The Story of Lydia Pinkham and her vegetable compound

Lydia E. Pinkham was a household name in the late 19th and early 20th centuries– her image and moniker were plastered on boxes, bottles, and advertisements for her patent medicines, the most famous of which was Lydia Pinkham’s Vegetable Compound. The image of her face was so often printed, in fact, that when Queen Victoria died in 1901, many newspapers reported on the death using Pinkham’s likeness!

Portrait of Lydia Pinkham

Lydia Pinkham was born in 1819 to well-to-do farmers William and Rachel Estes in Lynn, Massachusetts. Pinkham joined the Lynn Female Anti-Slavery Society when she was sixteen years old, and worked as a schoolteacher until she married Isaac Pinkham in 1843. Pinkham’s foray into the world of medicine began with her penchant for collecting recipes and brewing home remedies, then giving them to her neighbours. When her family fell on difficult financial times in the 1870s, the decision was made to turn her well-liked remedy into a business.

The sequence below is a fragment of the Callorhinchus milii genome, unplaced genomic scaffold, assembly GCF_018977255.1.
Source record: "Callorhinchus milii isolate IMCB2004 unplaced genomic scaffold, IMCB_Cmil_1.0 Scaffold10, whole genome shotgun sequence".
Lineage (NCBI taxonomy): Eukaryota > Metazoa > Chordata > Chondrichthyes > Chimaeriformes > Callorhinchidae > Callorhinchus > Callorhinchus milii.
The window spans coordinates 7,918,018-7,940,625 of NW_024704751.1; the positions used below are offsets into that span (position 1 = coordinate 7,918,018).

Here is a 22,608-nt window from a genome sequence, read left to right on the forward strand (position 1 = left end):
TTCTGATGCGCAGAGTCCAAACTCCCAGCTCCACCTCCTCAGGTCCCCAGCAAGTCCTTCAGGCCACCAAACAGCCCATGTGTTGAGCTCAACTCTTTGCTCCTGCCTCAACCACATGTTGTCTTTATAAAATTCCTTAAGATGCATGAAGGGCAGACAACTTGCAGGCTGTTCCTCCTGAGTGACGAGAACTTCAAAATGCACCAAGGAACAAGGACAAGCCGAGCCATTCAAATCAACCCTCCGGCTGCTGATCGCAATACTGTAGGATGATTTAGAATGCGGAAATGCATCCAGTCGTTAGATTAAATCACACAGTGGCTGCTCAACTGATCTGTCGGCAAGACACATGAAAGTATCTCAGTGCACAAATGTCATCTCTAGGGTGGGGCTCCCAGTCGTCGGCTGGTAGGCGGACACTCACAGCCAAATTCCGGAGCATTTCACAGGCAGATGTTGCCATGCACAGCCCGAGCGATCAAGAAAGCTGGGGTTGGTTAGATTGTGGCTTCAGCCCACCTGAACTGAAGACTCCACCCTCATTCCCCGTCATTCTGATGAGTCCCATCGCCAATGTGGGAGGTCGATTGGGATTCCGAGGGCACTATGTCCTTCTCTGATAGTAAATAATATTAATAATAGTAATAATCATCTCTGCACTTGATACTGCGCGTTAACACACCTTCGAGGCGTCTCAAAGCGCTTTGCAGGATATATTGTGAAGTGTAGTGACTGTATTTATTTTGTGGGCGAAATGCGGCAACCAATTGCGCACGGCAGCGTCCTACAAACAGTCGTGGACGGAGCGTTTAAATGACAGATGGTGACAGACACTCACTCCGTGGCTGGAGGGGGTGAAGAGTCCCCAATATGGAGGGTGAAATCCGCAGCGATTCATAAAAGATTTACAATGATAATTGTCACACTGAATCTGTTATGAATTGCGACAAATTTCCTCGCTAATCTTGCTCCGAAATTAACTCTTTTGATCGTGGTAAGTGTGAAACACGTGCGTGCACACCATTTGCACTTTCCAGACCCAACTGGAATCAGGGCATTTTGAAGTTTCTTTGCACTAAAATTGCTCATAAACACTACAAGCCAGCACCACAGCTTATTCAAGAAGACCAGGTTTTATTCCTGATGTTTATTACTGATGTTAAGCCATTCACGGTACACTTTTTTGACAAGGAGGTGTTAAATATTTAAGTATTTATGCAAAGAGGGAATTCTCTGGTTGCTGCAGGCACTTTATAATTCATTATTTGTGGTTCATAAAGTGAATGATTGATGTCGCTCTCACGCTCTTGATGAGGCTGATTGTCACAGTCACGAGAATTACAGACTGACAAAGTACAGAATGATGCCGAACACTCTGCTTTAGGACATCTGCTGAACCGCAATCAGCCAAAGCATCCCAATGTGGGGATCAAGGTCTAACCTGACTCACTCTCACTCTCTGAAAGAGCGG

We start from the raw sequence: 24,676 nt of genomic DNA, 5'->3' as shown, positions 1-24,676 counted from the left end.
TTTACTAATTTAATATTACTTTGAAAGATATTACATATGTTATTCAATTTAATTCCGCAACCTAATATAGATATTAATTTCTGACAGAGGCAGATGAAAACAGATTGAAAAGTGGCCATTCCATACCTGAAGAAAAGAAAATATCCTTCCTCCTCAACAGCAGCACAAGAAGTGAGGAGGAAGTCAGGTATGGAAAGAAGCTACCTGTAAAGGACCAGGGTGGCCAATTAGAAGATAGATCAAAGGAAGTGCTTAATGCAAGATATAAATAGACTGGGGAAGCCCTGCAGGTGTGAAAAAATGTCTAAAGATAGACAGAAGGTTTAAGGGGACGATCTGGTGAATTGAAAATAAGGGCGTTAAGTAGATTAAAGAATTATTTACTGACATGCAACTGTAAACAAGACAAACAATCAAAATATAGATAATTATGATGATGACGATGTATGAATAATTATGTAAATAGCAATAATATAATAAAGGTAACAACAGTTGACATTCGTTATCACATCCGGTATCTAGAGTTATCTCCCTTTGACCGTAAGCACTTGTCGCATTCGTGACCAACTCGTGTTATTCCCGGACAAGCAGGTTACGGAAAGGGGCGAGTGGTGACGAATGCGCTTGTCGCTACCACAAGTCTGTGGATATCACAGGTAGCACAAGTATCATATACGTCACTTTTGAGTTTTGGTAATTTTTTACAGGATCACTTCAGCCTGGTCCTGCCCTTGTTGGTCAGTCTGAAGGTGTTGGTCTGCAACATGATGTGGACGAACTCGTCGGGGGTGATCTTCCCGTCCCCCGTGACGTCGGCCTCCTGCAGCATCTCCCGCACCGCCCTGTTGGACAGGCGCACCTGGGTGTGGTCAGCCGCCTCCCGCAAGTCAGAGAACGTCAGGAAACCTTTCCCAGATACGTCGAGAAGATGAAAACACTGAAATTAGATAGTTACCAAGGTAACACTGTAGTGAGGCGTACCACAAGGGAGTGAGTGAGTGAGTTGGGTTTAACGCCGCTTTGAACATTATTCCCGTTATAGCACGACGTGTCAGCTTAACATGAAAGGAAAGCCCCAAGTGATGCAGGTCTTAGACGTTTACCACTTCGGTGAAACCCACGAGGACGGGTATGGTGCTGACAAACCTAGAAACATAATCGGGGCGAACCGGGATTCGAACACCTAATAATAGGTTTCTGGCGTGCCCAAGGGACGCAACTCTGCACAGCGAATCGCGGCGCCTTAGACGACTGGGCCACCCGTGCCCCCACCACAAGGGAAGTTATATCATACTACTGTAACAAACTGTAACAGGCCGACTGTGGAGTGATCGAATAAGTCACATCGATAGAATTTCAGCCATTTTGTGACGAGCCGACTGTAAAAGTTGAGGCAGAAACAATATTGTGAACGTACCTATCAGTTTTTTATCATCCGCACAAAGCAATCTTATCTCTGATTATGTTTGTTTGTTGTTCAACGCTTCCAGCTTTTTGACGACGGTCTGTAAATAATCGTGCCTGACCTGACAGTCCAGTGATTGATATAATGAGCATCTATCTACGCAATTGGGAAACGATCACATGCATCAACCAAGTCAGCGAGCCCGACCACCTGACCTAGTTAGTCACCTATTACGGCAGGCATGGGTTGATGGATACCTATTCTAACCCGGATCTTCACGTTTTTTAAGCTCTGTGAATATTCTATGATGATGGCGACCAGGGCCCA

Museum of Health Care at Kingston 996001329
Museum of Health Care at Kingston 014002035

It was marketed to women, and many women would write directly to Lydia Pinkham for health-related advice. She answered all their letters– even after her death in 1883! It was later revealed that her daughter-in-law Jennie Pinkham was the one answering the later letters.

Today, many remember Lydia Pinkham as a champion of women’s health and provider of important information to thousands of women. The formula of her Vegetable Compound changed over the years, and survives today in different, modern forms.

Click here to see more Lydia Pinkham artifacts from our collection.

Museum of Health Care at Kingston 996001470

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